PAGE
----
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Marine Corps Base Camp Pendleton

"The West Coast's Premier Fleet Marine Force Training Base"

Combat instructors provide higher standard of combat education to new Marines

By Lance Cpl. Asia Sorenson | Marine Corps Base Camp Pendleton | June 23, 2015


A 20-kilometer hike. A series of written exams and evaluations. A first class physical fitness test score. And this only the beginning.

After 9-weeks of training, Marine Corps Combat Instructors are ready to embark on a three-year career where they will transform newly-enlisted Marines into warfighters.

"We're looking for Marines in good physical fitness, with good integrity and a good character," said Staff Sgt. Nicholas B. Crites, one of the instructors for the Combat Instructor's Course. “

Combat instructors teach young, fresh out of boot camp Marines in the skills Marines need to succeed in combat. These skills include land navigation, combat conditioning and combat marksmanship training with individual and crew-served weapons such as the M16A4 service rifle, M203 grenade launcher and AT-4 rocket launchers.


The formal billet of combat instructor wasn't established until 2002, even though post-boot camp combat training was reinstated for all males in 1989 and females in 1997. This change placed the School of Infantry instructors in the same category as Drill Instructors, Recruiters, and Marine Security Guards in terms of bonus pay, promotion incentives, and status.

The change did more than benefit those with the billet, it also benefitted the quality of the Marine Corps’ approach to combat education as a whole.

A 9-week course was created to get prospective combat instructors mentally and physically prepared for the task of coaching young Marines in the skills that will help them keep both themselves and their fellow Marines alive in combat.


After being screened to verify that the Marine is fit to attend the Combat Instructor's Course, they undergo a refresher in the Marine Combat Training and Infantry Training Battalion courses they're being trained to teach.

"A lot of these guys are eight or nine-year sergeants and staff sergeants who haven't done any of this stuff since they went through Marine Combat Training or Infantry Training Battalion," said Crites. "It's a good refresher and it teaches them to lead large amounts of people while setting a good example."

They'll also be reacquainted with the arsenal and fundamentals of combat as well as introduced to leadership techniques and logistics that will benefit them in their role as an instructor.


Knowledge is only part of the training for prospective instructors. In order to be truly successful, they must also be physical capable. The combat instructor’s course guide suggests they adopt a physical training regimen similar to one used by the Marine Corps Special Operations Command to be ready for the challenges ahead of them.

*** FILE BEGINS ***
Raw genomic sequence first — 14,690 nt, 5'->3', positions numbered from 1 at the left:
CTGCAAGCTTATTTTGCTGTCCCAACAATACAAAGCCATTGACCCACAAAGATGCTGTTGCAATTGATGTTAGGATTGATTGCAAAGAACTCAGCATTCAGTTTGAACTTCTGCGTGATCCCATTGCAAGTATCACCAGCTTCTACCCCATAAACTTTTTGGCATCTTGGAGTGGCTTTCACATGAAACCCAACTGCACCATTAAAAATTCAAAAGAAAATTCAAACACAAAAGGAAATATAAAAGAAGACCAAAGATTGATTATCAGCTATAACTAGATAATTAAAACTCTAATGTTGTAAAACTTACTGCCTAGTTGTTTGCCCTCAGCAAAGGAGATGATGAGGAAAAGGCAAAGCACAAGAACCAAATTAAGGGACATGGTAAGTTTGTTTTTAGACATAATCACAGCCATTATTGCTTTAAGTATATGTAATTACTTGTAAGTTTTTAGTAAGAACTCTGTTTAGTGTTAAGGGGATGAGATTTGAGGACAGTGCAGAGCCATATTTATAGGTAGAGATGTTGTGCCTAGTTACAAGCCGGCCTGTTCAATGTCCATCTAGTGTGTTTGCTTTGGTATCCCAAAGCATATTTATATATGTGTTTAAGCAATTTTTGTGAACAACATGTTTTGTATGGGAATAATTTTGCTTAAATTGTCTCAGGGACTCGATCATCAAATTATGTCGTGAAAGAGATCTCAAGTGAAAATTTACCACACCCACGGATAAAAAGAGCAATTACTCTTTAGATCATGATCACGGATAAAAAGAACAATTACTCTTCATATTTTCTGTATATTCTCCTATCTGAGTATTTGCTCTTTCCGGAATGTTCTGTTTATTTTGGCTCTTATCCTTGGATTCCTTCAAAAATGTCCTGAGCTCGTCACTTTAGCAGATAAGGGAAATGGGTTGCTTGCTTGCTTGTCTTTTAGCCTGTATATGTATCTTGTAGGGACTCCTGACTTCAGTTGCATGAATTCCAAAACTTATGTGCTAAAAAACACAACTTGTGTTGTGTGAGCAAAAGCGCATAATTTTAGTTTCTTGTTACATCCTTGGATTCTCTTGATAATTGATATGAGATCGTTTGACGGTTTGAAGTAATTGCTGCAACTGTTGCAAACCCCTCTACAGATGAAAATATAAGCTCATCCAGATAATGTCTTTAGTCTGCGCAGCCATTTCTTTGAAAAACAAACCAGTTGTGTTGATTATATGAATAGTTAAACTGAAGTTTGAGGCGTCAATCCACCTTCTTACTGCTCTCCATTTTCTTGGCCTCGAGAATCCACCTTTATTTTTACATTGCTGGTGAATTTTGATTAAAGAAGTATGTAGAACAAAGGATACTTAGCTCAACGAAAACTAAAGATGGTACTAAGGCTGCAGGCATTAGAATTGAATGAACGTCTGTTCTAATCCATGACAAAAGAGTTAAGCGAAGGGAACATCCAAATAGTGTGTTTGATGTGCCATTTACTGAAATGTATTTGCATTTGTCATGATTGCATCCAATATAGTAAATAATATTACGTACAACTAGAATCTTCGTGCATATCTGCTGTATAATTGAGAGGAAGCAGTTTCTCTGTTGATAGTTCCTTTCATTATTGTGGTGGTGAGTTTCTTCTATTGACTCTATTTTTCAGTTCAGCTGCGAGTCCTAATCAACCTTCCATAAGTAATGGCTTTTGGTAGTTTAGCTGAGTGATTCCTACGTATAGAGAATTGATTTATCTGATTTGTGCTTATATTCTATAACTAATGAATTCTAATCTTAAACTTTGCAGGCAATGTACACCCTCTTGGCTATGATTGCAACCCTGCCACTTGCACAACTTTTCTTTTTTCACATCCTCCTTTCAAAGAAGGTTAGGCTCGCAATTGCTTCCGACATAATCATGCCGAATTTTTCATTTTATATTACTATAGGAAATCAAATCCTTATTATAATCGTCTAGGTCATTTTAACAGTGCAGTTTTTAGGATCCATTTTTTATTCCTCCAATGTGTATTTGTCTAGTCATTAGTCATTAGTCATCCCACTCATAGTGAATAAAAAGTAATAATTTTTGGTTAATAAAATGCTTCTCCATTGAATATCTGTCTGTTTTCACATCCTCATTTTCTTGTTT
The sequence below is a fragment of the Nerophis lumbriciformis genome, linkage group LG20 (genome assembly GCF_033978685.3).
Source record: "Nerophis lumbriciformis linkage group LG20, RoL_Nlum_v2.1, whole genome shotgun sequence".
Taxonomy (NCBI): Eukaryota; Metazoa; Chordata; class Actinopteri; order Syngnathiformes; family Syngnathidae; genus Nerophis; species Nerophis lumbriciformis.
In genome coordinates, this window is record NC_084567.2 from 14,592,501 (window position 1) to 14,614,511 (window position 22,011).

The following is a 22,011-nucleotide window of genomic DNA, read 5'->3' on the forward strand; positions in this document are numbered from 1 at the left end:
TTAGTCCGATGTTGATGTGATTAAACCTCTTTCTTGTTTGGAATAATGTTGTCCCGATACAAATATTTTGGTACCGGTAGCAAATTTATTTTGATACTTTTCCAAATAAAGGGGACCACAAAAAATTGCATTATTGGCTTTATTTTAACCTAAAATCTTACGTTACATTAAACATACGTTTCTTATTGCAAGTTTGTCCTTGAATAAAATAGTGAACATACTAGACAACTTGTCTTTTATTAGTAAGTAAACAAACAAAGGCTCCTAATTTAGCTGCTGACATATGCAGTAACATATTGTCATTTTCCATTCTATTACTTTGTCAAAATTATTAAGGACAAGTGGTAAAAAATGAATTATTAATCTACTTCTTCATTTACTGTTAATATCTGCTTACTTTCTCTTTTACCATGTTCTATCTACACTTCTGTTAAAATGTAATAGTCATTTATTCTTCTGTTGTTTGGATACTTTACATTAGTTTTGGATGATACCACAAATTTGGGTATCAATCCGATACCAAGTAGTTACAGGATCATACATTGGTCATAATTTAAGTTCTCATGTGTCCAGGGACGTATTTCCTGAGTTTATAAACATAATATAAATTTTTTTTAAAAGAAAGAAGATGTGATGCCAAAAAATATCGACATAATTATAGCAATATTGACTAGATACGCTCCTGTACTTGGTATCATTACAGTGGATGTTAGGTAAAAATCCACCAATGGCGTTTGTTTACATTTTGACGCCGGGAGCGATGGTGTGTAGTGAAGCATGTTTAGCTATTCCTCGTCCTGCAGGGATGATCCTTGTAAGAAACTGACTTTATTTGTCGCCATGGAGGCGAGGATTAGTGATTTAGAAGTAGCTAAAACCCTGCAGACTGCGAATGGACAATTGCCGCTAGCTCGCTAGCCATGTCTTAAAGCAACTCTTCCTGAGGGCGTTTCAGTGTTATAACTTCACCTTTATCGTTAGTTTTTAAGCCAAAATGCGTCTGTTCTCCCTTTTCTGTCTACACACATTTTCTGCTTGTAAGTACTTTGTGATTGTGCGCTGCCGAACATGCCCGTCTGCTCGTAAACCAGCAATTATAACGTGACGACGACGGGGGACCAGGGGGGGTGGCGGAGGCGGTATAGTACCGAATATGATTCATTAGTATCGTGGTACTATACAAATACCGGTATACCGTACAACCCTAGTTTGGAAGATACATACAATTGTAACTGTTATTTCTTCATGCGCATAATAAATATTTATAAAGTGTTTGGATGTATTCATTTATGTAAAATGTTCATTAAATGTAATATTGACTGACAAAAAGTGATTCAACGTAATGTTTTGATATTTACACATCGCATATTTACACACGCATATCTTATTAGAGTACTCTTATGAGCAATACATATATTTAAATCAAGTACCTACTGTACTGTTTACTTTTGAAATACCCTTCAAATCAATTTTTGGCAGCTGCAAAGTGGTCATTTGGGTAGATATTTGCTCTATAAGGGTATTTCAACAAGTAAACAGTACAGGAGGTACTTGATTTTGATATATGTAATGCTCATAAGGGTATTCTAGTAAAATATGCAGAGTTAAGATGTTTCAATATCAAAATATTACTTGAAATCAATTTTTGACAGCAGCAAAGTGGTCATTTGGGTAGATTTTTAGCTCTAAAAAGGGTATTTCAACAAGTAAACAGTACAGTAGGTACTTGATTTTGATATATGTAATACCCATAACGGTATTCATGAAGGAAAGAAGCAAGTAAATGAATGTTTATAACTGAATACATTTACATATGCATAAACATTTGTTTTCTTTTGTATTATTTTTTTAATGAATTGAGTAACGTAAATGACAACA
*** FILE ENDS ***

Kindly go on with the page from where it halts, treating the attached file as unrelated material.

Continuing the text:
New combat instructors are required to complete a 20km hike before graduating. Over the next three years, their students in Marine Combat Training and Infantry Training Battalion will be required to complete a similar 15km to 20km hike, one the instructors will undergo alongside them again and again to ensure their safety and success.

"It sets you up on that standard and then physically gets you were you need to be to be able to inspire the Marines you're going to train," said Sgt. Troy J. Garza, a Combat Instructor's Course graduate assigned to instruct Infantry Training Battalion, Charlie Company, talking about his experience with instructor's course.


Combat instructors coming from an infantry military occupational specialty will be assigned to either Marine Combat Training or Infantry Training Battalion while those who are non-infantry will be assigned to Marine Combat Training. There they will be tasked with applying all that they learned, both in the operating forces and instructor’s course, to produce combat ready Marines.

“I had a good experience with my combat instructors and I think it’s very important that we’re able to impart our knowledge and experience on these young Marines so we can set them up to be better than us,” said Sgt. Delfino F. Martinez, a combat instructor with Infantry Training Battalion, Bravo Company. “If we keep that mentality going, every generation gets better and better and better and we, as a Marine Corps, benefit from that.”

The mission of the Marine Combat Instructor School, School of Infantry-West, is to develop Marines' leadership, character, knowledge, and fitness in order to fortify them with the values, strength, and skills required to succeed as Combat Instructors in a challenging environment.

For more information on how to become a Combat Instructor visit the School of Infantry – West’s Marine Combat Instructor School unit homepage at http://www.tecom.marines.mil/.